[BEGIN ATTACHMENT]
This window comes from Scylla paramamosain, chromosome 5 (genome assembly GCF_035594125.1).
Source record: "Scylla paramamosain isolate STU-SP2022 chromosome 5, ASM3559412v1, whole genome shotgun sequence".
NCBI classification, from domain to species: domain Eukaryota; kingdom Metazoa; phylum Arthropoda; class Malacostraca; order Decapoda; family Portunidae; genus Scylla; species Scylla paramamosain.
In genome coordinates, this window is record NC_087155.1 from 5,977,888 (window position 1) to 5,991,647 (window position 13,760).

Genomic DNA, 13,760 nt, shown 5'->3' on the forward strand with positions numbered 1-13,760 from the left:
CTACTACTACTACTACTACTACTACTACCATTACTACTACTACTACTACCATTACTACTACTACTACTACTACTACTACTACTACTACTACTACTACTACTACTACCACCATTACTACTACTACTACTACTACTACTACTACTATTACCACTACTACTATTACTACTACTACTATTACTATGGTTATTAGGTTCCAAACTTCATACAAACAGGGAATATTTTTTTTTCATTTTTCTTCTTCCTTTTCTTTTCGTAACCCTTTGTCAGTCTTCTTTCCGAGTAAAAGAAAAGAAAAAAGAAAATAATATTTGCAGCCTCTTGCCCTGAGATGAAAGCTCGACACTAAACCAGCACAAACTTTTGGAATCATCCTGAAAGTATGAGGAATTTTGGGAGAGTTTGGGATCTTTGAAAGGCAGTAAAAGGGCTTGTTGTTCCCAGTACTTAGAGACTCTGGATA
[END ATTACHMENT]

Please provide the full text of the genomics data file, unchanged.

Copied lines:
This window comes from Scylla paramamosain, chromosome 5 (genome assembly GCF_035594125.1).
Source record: "Scylla paramamosain isolate STU-SP2022 chromosome 5, ASM3559412v1, whole genome shotgun sequence".
NCBI classification, from domain to species: domain Eukaryota; kingdom Metazoa; phylum Arthropoda; class Malacostraca; order Decapoda; family Portunidae; genus Scylla; species Scylla paramamosain.
In genome coordinates, this window is record NC_087155.1 from 5,977,888 (window position 1) to 5,991,647 (window position 13,760).

Genomic DNA, 13,760 nt, shown 5'->3' on the forward strand with positions numbered 1-13,760 from the left:
CTACTACTACTACTACTACTACTACTACCATTACTACTACTACTACTACCATTACTACTACTACTACTACTACTACTACTACTACTACTACTACTACTACTACTACCACCATTACTACTACTACTACTACTACTACTACTACTATTACCACTACTACTATTACTACTACTACTATTACTATGGTTATTAGGTTCCAAACTTCATACAAACAGGGAATATTTTTTTTTCATTTTTCTTCTTCCTTTTCTTTTCGTAACCCTTTGTCAGTCTTCTTTCCGAGTAAAAGAAAAGAAAAAAGAAAATAATATTTGCAGCCTCTTGCCCTGAGATGAAAGCTCGACACTAAACCAGCACAAACTTTTGGAATCATCCTGAAAGTATGAGGAATTTTGGGAGAGTTTGGGATCTTTGAAAGGCAGTAAAAGGGCTTGTTGTTCCCAGTACTTAGAGACTCTGGATA